Still Water is the third novel released by Justin R. Macumber and is his first foray into the horror genre. It tells the story of a young man, Kyle, who after escaping his coal mining hometown and joining the U.S. Army he is pulled back into it some years later after receiving disturbing reports of a change in character of his parents by his younger, High School, aged sister. Also entering this little American town is a blogge, Maya, who has been drawn to the town to investigate its strange history for her website. They come together to discover what is truly happening in this town and how it could affect the world around them.
That’s the general gist of it, I will just say how much I hate writing plot synopsis as I never feel I give them enough oomph, but to what I thought of it:
So far this year I’ve ben lucky as I’ve had a few books which have really blown my mind away and Still Water is right up there with them. The story is solid, the characters are fascinating and not cookie cutter. The setting of Stillwater feels very authentic, and creepy all the way through the book. Speaking of creepy this one did really creep me out at times. There have not been many books where I’ve flinched as I’ve been reading them, Scott Sigler’s Infected comes to mind, but this one made me flinch on a number of occasions. It also made me laugh and I actually said at one stage ‘Ewww’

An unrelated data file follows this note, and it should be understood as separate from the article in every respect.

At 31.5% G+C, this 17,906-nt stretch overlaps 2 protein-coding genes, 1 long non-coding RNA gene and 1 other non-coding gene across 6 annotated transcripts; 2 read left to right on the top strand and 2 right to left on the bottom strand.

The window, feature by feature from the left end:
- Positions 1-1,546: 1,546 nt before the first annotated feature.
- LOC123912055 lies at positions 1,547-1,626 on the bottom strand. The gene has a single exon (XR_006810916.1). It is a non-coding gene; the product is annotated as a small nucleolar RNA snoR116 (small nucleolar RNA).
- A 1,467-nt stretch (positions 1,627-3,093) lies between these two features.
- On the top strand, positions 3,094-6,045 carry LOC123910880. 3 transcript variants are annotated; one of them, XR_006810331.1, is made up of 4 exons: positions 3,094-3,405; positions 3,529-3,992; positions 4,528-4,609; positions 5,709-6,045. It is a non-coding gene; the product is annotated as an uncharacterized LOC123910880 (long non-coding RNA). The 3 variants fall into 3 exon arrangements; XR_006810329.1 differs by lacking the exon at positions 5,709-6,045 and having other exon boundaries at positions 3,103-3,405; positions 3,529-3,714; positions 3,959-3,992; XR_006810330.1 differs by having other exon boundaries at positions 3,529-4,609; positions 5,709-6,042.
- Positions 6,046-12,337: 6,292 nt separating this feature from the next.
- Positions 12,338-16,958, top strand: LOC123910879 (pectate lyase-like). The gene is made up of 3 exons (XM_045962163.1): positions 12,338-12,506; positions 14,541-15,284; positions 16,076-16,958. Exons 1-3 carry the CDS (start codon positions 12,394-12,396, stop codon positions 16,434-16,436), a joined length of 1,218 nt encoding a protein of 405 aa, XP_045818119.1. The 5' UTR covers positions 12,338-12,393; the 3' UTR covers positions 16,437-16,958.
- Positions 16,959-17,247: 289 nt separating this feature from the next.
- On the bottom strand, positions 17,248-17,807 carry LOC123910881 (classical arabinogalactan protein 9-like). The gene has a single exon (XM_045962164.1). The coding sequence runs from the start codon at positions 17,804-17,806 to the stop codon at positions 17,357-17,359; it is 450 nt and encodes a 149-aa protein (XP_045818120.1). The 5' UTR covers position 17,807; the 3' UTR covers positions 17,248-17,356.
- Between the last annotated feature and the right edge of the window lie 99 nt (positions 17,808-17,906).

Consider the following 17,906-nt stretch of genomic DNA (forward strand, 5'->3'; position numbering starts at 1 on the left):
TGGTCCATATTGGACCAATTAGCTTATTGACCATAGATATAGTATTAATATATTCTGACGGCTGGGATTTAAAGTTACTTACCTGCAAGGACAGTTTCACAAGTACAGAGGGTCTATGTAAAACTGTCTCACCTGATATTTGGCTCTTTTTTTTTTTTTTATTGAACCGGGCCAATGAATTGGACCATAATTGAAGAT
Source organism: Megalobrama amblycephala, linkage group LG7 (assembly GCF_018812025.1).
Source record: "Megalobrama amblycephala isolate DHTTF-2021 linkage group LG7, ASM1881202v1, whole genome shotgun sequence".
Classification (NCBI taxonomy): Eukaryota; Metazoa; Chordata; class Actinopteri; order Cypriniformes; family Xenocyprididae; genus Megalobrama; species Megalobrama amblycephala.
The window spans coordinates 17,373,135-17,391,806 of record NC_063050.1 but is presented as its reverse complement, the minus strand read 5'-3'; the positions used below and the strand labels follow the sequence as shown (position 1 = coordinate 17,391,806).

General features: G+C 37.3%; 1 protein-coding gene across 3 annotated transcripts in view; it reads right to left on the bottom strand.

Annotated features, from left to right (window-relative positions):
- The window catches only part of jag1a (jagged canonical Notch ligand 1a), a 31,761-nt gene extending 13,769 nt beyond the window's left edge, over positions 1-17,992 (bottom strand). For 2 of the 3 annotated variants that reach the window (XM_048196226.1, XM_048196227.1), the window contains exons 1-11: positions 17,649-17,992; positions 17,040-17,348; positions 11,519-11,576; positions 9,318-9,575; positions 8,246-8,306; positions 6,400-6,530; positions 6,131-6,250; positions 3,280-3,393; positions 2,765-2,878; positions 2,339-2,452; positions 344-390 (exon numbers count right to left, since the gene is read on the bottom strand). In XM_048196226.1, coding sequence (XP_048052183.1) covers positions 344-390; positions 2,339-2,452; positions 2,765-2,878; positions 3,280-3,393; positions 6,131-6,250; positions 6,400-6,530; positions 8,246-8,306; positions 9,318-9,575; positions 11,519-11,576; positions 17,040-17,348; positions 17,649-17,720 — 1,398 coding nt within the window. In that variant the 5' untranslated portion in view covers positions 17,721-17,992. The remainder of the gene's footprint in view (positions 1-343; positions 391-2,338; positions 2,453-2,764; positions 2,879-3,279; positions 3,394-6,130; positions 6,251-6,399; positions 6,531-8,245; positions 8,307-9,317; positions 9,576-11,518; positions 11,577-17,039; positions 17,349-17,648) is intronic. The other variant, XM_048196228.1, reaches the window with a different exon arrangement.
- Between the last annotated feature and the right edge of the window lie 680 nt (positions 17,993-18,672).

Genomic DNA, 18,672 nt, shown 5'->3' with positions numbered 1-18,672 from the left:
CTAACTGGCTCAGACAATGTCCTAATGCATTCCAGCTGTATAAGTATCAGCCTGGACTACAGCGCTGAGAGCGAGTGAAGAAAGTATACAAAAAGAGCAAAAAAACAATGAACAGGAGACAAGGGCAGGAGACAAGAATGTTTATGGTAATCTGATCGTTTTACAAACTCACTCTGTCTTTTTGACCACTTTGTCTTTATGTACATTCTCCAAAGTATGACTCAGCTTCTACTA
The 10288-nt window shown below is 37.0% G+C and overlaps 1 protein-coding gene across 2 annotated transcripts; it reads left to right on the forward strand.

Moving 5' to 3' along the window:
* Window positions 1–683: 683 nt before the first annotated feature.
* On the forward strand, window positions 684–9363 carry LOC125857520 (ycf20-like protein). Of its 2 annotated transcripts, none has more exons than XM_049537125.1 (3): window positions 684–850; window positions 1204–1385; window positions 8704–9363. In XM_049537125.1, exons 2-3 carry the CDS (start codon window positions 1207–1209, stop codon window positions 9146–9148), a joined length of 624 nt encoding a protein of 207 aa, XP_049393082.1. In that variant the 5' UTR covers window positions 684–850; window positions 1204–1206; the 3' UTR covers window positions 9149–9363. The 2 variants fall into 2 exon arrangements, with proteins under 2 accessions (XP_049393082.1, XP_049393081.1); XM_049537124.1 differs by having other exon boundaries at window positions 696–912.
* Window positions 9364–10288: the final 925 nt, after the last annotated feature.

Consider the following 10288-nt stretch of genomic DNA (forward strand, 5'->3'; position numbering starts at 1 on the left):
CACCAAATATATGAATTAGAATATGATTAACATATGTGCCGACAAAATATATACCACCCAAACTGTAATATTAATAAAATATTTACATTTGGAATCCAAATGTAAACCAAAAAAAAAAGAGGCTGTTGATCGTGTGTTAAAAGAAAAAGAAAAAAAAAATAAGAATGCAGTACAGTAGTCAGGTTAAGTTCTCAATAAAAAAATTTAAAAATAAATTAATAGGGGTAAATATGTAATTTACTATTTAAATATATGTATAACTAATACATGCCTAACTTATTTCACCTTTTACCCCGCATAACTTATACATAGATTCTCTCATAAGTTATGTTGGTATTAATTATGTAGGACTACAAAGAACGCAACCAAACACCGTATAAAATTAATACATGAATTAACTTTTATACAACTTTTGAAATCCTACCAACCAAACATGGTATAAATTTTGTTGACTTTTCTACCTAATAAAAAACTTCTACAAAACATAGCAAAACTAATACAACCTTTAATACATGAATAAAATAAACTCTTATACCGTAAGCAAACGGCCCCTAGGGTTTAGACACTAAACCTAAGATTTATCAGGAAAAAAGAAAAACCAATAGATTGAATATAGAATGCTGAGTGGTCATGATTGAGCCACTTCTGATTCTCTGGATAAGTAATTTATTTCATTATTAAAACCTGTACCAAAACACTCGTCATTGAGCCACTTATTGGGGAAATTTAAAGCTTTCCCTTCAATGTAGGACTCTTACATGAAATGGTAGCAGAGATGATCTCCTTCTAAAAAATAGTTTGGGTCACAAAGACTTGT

Mr. Macumber has written a very tight book here, there is next to no fat in the entire novel; everything in it has a point and there are very few words that are wasted. This is one of the things that makes it a page turner, the story doesn’t take half a book to get started. There are no chapters that felt like they took a tea break. The plot deepens with each page, but the characters don’t feel hurried because of this. I’ve seen criticism of some books that say the story never gives the reader a chance to breath, but how Mr. Macumber has paced the story allows for a slow build up of tension which is eased off in various places, but it doesn’t loose that momentum of cranking up the threat which is almost always there.
One of the strong points of the novel is the characters and their interactions. They all felt very natural and genuine, especially the dialogue between Kyle and an old friend, Dirk. We can see they’re good friends and despite time apart they pick up the laddish banter without any hurdles.
The part of this story that sticks with me the most is how I felt reading it, throughout the novel there is this sense of despair and decay; which Justin R. Macumber does really, really well. He doesn’t force it down our throats, he doesn’t spell it out in black and white, it’s just there. I’d imagine it’s easy to just throw into a story lots of blood and guts and those torture porn tropes but Still Water doesn’t have those; yes it does have gross parts and those parts I mentioned about flinching but none of them would have been half as effective without that sense of decay and despair.
Please check it out, it’s available on Amazon and other fine retailers, and if you like what you see give it a go, it’s worth it.